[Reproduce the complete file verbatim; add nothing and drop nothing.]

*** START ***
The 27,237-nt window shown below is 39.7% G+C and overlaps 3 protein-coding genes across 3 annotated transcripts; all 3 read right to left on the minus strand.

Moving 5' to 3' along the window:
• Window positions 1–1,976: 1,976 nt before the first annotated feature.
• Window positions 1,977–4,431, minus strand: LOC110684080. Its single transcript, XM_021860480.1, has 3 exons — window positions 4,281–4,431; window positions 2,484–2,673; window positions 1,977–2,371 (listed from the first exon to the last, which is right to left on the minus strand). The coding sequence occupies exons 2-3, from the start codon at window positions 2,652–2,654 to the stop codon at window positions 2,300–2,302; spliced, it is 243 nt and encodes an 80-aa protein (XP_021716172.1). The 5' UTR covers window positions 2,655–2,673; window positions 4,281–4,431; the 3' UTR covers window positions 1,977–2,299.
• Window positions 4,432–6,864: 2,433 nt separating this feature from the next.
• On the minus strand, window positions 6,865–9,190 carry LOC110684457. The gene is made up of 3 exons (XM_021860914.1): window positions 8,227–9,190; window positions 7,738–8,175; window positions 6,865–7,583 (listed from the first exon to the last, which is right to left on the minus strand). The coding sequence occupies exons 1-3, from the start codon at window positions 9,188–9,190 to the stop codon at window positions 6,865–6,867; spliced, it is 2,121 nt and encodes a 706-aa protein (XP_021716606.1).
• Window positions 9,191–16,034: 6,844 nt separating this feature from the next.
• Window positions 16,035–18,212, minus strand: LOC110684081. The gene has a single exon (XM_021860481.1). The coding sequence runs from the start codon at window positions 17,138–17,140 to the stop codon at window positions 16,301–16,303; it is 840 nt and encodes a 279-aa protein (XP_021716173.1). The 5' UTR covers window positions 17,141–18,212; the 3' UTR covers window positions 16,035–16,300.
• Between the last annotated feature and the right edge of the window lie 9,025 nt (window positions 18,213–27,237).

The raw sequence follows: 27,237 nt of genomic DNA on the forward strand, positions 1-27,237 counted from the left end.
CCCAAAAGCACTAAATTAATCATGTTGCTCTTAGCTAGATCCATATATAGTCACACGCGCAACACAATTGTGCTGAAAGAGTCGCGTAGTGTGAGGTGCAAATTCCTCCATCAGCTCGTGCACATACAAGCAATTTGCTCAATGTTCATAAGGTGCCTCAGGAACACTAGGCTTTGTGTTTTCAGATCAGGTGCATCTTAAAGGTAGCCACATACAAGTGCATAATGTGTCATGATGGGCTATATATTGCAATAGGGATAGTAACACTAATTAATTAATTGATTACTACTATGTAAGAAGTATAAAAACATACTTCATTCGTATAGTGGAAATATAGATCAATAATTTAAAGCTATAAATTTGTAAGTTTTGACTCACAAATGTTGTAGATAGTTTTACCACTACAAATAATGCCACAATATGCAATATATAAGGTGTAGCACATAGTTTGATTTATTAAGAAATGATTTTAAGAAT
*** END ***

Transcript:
The 27,237-nt window shown below is 39.7% G+C and overlaps 3 protein-coding genes across 3 annotated transcripts; all 3 read right to left on the minus strand.

Moving 5' to 3' along the window:
• Window positions 1–1,976: 1,976 nt before the first annotated feature.
• Window positions 1,977–4,431, minus strand: LOC110684080. Its single transcript, XM_021860480.1, has 3 exons — window positions 4,281–4,431; window positions 2,484–2,673; window positions 1,977–2,371 (listed from the first exon to the last, which is right to left on the minus strand). The coding sequence occupies exons 2-3, from the start codon at window positions 2,652–2,654 to the stop codon at window positions 2,300–2,302; spliced, it is 243 nt and encodes an 80-aa protein (XP_021716172.1). The 5' UTR covers window positions 2,655–2,673; window positions 4,281–4,431; the 3' UTR covers window positions 1,977–2,299.
• Window positions 4,432–6,864: 2,433 nt separating this feature from the next.
• On the minus strand, window positions 6,865–9,190 carry LOC110684457. The gene is made up of 3 exons (XM_021860914.1): window positions 8,227–9,190; window positions 7,738–8,175; window positions 6,865–7,583 (listed from the first exon to the last, which is right to left on the minus strand). The coding sequence occupies exons 1-3, from the start codon at window positions 9,188–9,190 to the stop codon at window positions 6,865–6,867; spliced, it is 2,121 nt and encodes a 706-aa protein (XP_021716606.1).
• Window positions 9,191–16,034: 6,844 nt separating this feature from the next.
• Window positions 16,035–18,212, minus strand: LOC110684081. The gene has a single exon (XM_021860481.1). The coding sequence runs from the start codon at window positions 17,138–17,140 to the stop codon at window positions 16,301–16,303; it is 840 nt and encodes a 279-aa protein (XP_021716173.1). The 5' UTR covers window positions 17,141–18,212; the 3' UTR covers window positions 16,035–16,300.
• Between the last annotated feature and the right edge of the window lie 9,025 nt (window positions 18,213–27,237).

The raw sequence follows: 27,237 nt of genomic DNA on the forward strand, positions 1-27,237 counted from the left end.
CCCAAAAGCACTAAATTAATCATGTTGCTCTTAGCTAGATCCATATATAGTCACACGCGCAACACAATTGTGCTGAAAGAGTCGCGTAGTGTGAGGTGCAAATTCCTCCATCAGCTCGTGCACATACAAGCAATTTGCTCAATGTTCATAAGGTGCCTCAGGAACACTAGGCTTTGTGTTTTCAGATCAGGTGCATCTTAAAGGTAGCCACATACAAGTGCATAATGTGTCATGATGGGCTATATATTGCAATAGGGATAGTAACACTAATTAATTAATTGATTACTACTATGTAAGAAGTATAAAAACATACTTCATTCGTATAGTGGAAATATAGATCAATAATTTAAAGCTATAAATTTGTAAGTTTTGACTCACAAATGTTGTAGATAGTTTTACCACTACAAATAATGCCACAATATGCAATATATAAGGTGTAGCACATAGTTTGATTTATTAAGAAATGATTTTAAGAAT